By Esther Mann


Dear Esther,

I have a friend whom I’ll call Cindy. I really like her a lot. She has a great personality, I always feel so good when I’m speaking to her because she makes me feel so good about myself, she’s fun and funny, and I truly value the time we spend together. She always seems so sincerely excited to see me. I think I can spot a phony and she just doesn’t seem at all like a phony.

The problem is that when we are together, usually because we bump into each other at a simcha or in some other social environment, we hug and kiss and act like two best friends who haven’t seen each other in a million years, but then, after such an encounter, Cindy is MIA. When I try calling her, she doesn’t pick up her phone and you can’t even leave a message for her because her mailbox is always full. It’s the most frustrating thing in the world.

When I make several attempts to call and connect and I have such a frustrating experience, I stop and wonder whether I imagined that whole thing. I go over in my head our last encounter and question whether I made more of it than it really was. Maybe she wasn’t so happy to see me; maybe she didn’t say all those kind words to me about how happy she was to see me and how much she likes me. It is kind of crazy-making. I just don’t know what to make of the whole thing.

And then I ultimately start feeling some anger towards her, or certainly resentment. What kind of friend never reaches out or picks up a phone? And I promise myself that the next time I see her I won’t fall under her spell and start feeling an attachment all over again. Because I want to protect myself from getting hurt over and over again. But somehow the same pattern continues and nothing changes.

So my question is whether you can give me any insight into such a person. I’m thinking that maybe if I could understand her better and understand why it happens, I could stop feeling so hurt and disappointed again and again and just try to be in the moment and be able to enjoy the moment without having any expectations.


Dear Confused,

I think many of us have Cindys in our lives, and for those of us who have had your exact experience, we understand what you are going through, frustration and all. Yes, it is crazy-making to get such contrasting messages from an individual. It’s hard to know where the truth lies, which moment is real and which moment is not, since the disparity between the two experiences is extreme.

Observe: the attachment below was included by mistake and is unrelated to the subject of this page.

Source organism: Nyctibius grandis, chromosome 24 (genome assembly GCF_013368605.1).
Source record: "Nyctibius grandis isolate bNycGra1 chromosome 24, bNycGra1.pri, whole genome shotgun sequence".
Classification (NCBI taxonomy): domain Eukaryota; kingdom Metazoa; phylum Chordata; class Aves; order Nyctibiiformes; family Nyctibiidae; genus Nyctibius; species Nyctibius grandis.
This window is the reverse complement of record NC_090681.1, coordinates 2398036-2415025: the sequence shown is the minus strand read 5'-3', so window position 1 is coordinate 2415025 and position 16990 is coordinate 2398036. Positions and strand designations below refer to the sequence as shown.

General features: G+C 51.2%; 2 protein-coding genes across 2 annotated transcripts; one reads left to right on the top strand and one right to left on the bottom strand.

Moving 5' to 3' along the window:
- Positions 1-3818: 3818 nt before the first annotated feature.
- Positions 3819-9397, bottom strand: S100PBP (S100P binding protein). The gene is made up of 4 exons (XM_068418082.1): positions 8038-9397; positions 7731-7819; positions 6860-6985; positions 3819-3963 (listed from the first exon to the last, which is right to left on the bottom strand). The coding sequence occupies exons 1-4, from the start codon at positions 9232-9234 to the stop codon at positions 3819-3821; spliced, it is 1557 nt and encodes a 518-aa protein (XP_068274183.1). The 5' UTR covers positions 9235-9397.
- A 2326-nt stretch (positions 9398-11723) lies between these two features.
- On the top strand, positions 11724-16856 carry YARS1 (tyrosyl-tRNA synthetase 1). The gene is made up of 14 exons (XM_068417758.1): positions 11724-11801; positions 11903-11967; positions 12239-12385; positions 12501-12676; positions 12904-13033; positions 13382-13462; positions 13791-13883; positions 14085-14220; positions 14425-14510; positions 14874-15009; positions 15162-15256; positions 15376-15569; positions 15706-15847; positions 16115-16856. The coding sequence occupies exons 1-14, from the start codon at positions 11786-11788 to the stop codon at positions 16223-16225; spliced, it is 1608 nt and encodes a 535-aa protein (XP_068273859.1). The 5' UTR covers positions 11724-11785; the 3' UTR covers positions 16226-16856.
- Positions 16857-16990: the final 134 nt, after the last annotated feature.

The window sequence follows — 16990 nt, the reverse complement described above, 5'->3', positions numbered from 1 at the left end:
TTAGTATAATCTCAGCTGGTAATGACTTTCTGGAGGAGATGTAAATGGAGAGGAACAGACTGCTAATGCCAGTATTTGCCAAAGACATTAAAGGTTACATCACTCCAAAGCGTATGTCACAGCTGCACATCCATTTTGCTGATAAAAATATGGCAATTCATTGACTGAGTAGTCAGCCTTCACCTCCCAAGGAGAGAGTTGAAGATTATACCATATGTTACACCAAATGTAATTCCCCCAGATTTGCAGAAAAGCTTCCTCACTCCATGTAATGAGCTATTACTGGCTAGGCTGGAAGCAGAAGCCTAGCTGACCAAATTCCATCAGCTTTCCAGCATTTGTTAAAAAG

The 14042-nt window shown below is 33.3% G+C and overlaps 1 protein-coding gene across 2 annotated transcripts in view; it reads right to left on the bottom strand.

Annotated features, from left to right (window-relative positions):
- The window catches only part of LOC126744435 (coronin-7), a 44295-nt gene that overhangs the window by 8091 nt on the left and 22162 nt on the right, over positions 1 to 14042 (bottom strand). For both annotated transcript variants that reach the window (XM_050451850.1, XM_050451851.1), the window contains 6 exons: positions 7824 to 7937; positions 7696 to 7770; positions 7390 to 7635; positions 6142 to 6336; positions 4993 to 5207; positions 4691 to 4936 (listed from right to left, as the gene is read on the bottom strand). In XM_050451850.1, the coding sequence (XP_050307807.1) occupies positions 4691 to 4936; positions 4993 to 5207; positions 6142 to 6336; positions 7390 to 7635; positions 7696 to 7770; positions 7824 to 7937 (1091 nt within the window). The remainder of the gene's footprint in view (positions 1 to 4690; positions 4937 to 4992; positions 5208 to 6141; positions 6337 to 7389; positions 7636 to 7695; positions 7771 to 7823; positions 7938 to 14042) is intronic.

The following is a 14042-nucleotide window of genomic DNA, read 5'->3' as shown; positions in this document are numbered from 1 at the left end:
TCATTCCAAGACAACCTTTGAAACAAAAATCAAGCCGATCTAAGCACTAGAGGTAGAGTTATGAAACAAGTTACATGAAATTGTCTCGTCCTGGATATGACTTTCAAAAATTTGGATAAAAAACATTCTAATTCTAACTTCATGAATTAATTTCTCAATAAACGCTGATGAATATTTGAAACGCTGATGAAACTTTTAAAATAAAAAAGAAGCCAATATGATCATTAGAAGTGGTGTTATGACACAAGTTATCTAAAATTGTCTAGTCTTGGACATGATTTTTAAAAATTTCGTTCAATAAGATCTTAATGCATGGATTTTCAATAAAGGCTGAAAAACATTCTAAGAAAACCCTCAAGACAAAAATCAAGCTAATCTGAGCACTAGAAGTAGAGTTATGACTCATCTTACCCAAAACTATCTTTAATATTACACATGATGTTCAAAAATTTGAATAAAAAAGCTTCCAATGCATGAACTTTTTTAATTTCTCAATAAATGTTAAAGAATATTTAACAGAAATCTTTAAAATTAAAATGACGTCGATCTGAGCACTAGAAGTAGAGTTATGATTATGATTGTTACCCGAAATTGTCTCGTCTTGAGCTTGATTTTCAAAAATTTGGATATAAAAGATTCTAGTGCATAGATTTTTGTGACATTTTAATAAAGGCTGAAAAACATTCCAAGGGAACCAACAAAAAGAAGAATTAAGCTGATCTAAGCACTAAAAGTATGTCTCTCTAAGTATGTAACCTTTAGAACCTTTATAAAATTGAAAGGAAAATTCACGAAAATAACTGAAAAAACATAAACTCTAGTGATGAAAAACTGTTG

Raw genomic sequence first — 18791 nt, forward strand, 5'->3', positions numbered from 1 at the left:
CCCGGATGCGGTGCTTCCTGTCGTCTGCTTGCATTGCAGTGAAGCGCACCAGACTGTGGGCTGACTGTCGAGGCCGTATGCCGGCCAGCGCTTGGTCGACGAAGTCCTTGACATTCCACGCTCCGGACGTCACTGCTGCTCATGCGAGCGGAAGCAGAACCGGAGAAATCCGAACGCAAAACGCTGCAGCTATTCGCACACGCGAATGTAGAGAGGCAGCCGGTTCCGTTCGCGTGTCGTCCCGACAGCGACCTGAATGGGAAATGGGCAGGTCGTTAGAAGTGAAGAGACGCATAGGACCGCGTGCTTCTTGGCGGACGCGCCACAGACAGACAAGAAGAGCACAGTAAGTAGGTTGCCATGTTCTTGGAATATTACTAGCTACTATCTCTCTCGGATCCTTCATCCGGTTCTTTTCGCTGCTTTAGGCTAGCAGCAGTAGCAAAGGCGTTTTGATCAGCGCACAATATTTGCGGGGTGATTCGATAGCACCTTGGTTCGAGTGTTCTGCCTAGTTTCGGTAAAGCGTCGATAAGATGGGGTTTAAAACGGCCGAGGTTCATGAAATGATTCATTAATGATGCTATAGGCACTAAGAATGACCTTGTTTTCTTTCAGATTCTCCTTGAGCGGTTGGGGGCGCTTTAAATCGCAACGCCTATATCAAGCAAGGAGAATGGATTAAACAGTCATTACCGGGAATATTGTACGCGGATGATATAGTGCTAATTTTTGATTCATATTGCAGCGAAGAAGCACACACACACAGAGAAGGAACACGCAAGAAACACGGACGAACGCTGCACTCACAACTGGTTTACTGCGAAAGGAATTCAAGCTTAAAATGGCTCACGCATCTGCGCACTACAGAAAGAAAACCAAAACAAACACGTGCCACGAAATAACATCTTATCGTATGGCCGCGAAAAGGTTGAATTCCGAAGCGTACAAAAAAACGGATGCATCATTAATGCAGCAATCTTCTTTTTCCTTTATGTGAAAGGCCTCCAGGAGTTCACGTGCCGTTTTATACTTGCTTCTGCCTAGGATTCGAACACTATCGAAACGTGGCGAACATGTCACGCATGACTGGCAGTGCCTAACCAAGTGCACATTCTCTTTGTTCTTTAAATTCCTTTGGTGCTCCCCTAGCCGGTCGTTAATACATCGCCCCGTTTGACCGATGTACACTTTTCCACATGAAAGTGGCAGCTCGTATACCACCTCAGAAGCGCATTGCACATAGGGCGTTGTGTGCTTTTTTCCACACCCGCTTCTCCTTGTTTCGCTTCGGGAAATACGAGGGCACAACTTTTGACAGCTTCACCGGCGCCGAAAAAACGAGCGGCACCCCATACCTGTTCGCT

I’m going to go out on a limb and suggest that Cindy truly cares about you and is sincerely thrilled to bump into you and spend some special time together. In the moment, it’s as real as it gets. For if it wasn’t, you no doubt would have picked up on her insincerity a long time ago. Fool me once, fool me twice … but fool me every single time?

So what’s up with the Cindys of the world? I can only offer theories, nothing more. I think that many individuals who behave this way may suffer from issues that they keep hidden from the world, and most people don’t have an inkling about their struggles. For instance, although this is just a theory, it’s possible that Cindy suffers from severe depression or anxiety and therefore lives her life quietly and in the safety of her home a good deal of the time. For special occasions, people like her muster the energy to get out of their comfort zone and probably are truly thrilled to connect with those people for whom they have fond feelings. Their extreme excitement in the moment is real. However, once they return back home, they fall back into their previous feelings of isolation.

Or, there are those people who have serious social anxiety. The thought of going out with friends in general is stressful and they’d rather take a pass on unnecessary socializing, even though they have very warm feelings toward certain individuals. The anxiety around making plans is too great for them to ignore.

Then you have those individuals who are going through difficult times and feel they can’t face people because it takes too much energy, or maybe they just want to avoid any uncomfortable questions. Perhaps they are living in a horrific marriage, which is very draining and they want to hide because of their need for privacy, their feelings of shame, and their lack of energy because of all that they have to contend with. There could be other difficulties holding them back as well — money issues, a chronic illness, a challenging child.

My point is that we don’t know what is going on behind closed doors. We can see someone dressed up with a big smile on her face at a simcha, and have absolutely no idea what they will be going home to after the simcha and how unbearable their lives may be on a regular basis, which precludes them from engaging in typical social behavior.

Therefore, it’s so important not to judge or jump to conclusions. Of course, you miss Cindy when she goes MIA for long stretches of time. But hold on to those positive moments that you are able to share when she does surface. Don’t question them or deny them. Accept the love and kind words that are offered to you. Maybe this is as good as it will ever be with Cindy, or maybe someday things will change. But I suggest you give her the benefit of the doubt, assume she has good reason for retreating the way she does, and, finally, as you put it, “enjoy and be in the moment.”


Esther Mann, LCSW, is a psychotherapist in Hewlett. Esther works with individuals and couples. Together with Jennifer Mann, she also runs the “Navidaters.” She can be reached at or 516-314-2295.


Please enter your comment!
Please enter your name here